Basis for the "Blues Brothers"?

The Blues Brothers movie has always puzzled me. On the surface, it is just a silly movie of two struggling muscians, and I have come to accept it as just that UNTIL last night. I saw a documentary on the Stax record label, closest rival to Motown, out of Memphis. The story of a struggling record label bear trace similarities to the Blues Brothers…including the mention of a Donald Dunn who played with Booker T and the MGs. Is this the famous Donald “Duck” Dunn?

So, was the “Blues Brothers” perhaps a loose look at the R&B music business as a whole wrapped up in a big farse of a storyline? Or, am I crazy?

Ok, I know I’m crazy, but please answer the question anyhow! :smiley:

  • Jinx

As far as I can see “Th Blues Brothers” was nothing more than a vehicle to make some money out of the characters that Akroyd and Belushi created on Saturday Night Live, while playing a lot of great and underappreciated American music. Yes it is the same Donald ‘Duck’ Dunn.

Well, apart from Jake and Elwood Blues, all the musicians in the Blues Brothers are real musicians playing themselves, so the movie is (in part) a vehicle for a sampling of jazz, blues and country music.

The Blues Brothers Band *are * Booker T and the MGs - or at least, the MGs; I don’t know where Booker T ran off to. These are guys who played music for some of the greatest soul and R&B recordings ever made.

I admit, it’s a strange movie. It’s both gritty and fanciful; authetic and surreal; it contains both some of of the greatest performers ever and some flagrant violations of the laws of physics. I suspect the film was made purely as a means for Belushi and Akroyd to express their love for black music, car chases and mind-altering narcotics.

(bolding mine) I don’t remember anything about this in the movie.

Yes, it was Cheech and Chong who made those movies about their love of mind-altering narcotics.

I thought it was diamonds.

You really think they were sober when they made it?

I’ve long been puzzled by the Catholic Church run orphanage being threatened because it couldn’t afford to pay property tax. Did I miss something?

Are you referring to the fact that the orphanage would have been exempt from paying property taxes because it is owned by the Catholic Church? Yes, this is a plot hole large enough to drive the Bluesmobile (if not the entire Chicago Police Department fleet) through. Especially since the rest of the movie so tightly adheres to the dictates of logic and realism. :slight_smile:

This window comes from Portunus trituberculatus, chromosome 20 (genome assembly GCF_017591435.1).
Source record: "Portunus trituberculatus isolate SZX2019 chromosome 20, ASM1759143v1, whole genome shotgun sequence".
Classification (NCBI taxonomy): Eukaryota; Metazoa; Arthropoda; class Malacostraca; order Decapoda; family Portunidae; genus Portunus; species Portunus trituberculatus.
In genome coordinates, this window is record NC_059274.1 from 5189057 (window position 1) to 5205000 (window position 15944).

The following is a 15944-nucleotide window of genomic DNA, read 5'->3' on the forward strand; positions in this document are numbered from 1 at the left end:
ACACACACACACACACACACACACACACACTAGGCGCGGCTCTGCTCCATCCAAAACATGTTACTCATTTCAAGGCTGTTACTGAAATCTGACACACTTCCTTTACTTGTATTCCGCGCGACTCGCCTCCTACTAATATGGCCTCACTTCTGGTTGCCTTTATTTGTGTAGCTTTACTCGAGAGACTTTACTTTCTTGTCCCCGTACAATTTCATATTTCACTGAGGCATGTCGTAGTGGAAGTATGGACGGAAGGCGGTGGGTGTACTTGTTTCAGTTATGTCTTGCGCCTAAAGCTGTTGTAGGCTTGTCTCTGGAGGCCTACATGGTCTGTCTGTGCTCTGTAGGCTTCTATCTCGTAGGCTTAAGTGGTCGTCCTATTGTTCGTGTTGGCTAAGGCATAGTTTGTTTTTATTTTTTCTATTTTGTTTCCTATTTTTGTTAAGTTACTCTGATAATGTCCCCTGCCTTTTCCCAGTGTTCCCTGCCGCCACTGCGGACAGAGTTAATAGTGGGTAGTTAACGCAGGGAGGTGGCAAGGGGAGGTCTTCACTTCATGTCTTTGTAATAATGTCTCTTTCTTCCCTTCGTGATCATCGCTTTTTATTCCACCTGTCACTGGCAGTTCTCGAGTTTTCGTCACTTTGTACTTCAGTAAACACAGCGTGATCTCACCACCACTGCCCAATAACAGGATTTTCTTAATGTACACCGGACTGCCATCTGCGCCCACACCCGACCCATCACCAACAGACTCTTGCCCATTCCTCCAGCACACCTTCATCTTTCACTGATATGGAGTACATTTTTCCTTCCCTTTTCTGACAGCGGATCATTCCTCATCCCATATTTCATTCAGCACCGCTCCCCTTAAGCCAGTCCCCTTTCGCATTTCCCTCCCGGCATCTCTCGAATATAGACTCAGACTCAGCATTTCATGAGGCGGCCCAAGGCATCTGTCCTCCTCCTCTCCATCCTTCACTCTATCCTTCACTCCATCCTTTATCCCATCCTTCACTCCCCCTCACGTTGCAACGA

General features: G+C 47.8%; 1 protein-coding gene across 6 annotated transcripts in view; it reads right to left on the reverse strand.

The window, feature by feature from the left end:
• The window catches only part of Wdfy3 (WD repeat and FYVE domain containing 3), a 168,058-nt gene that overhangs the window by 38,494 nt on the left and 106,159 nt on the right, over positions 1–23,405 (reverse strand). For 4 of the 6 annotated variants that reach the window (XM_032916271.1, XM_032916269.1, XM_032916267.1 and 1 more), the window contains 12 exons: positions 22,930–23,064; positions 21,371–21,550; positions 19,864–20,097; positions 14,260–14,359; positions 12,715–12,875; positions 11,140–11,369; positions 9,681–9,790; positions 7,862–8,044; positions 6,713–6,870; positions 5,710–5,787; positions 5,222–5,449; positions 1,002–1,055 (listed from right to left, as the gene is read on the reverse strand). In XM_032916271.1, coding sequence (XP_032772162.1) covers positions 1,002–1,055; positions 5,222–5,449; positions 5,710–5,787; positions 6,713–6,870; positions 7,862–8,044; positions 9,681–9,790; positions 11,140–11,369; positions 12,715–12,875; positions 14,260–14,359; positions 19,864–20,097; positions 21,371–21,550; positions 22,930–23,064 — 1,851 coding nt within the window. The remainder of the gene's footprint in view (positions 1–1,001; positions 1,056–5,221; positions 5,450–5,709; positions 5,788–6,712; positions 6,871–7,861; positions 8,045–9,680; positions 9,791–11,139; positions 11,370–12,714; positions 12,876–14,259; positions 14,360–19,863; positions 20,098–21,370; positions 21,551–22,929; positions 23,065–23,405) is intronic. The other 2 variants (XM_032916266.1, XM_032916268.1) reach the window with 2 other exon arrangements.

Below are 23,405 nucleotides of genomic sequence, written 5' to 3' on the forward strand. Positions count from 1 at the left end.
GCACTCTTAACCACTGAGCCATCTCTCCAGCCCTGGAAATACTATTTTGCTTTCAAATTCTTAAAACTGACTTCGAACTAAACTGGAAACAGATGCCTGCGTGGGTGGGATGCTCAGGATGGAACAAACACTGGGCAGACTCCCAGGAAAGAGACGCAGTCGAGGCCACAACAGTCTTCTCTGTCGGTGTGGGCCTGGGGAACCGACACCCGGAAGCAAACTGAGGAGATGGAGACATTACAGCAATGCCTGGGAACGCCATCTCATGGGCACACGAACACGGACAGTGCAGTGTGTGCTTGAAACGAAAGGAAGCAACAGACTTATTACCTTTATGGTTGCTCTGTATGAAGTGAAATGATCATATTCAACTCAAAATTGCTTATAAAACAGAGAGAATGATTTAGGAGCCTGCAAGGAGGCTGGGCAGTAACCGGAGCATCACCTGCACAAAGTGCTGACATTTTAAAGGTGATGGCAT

Well they would have wrote a script that adhered to the dictates of logic and realism except as Belushi said:

"I ran out of gas. I, I had a flat tire. I didn’t have enough money for cab fare. My tux didn’t come back from the cleaners. An old friend came in from out of town. Someone stole my car. There was an earthquake. A terrible flood. Locusts. IT WASN’T MY FAULT, I SWEAR TO GOD. "

Jim

I’ve always seen it as a huge plot hole also, but I figure that there are good reasons why this plot hole was used:

– It quickly and easily explains the brothers’ background (orphans).
– It quickly and easily explains why the brothers love R&B (Curtis the janitor taught them).
– It gives them something to do (a “mission from God”), so the film has a storyline and is not just random musical numbers.

With all those in place, we have reasons to put the band back together, to play at Bob’s Country Bunker, and to do the benefit. These, plus being chased by Carrie Fisher, Illinois Nazis, State Troopers, and Chicago Police can all grow out of the issues raised by the challenge of raising the money needed to pay the taxes. Sure, in real life, the church’s orphanage probably wouldn’t be taxed, but this plot hole is needed to make the story happen. I think it can be forgiven.

Are you trying to imply that the rest of the movie was unrealistic? My second will call on you, sir. My dry, white toast against your two fried chickens… and a Coke.

I seem to recall that the orphanage part of the plot was based on real events: there was a law, that was not passed, that would have taxed such property.

Four fried chickens.

Chicken wire?

Oh, to the OP, yeah, you’re crazy. No offense.

Best damn fried chicken in Chicago.
How about an Orange Whip? Orange Whip? Waiter, three Orange Whips.

Gotta love that movie.

I hate Illinois Nazis

Oh, hell no. But the movie wasn’t made as a way for them to express their love for mind altering substances; they could have done that without making the movie. And they did.

Jesus H. Tap-dancing Christ, YES! I see the light!

Even the Good Ole Boys?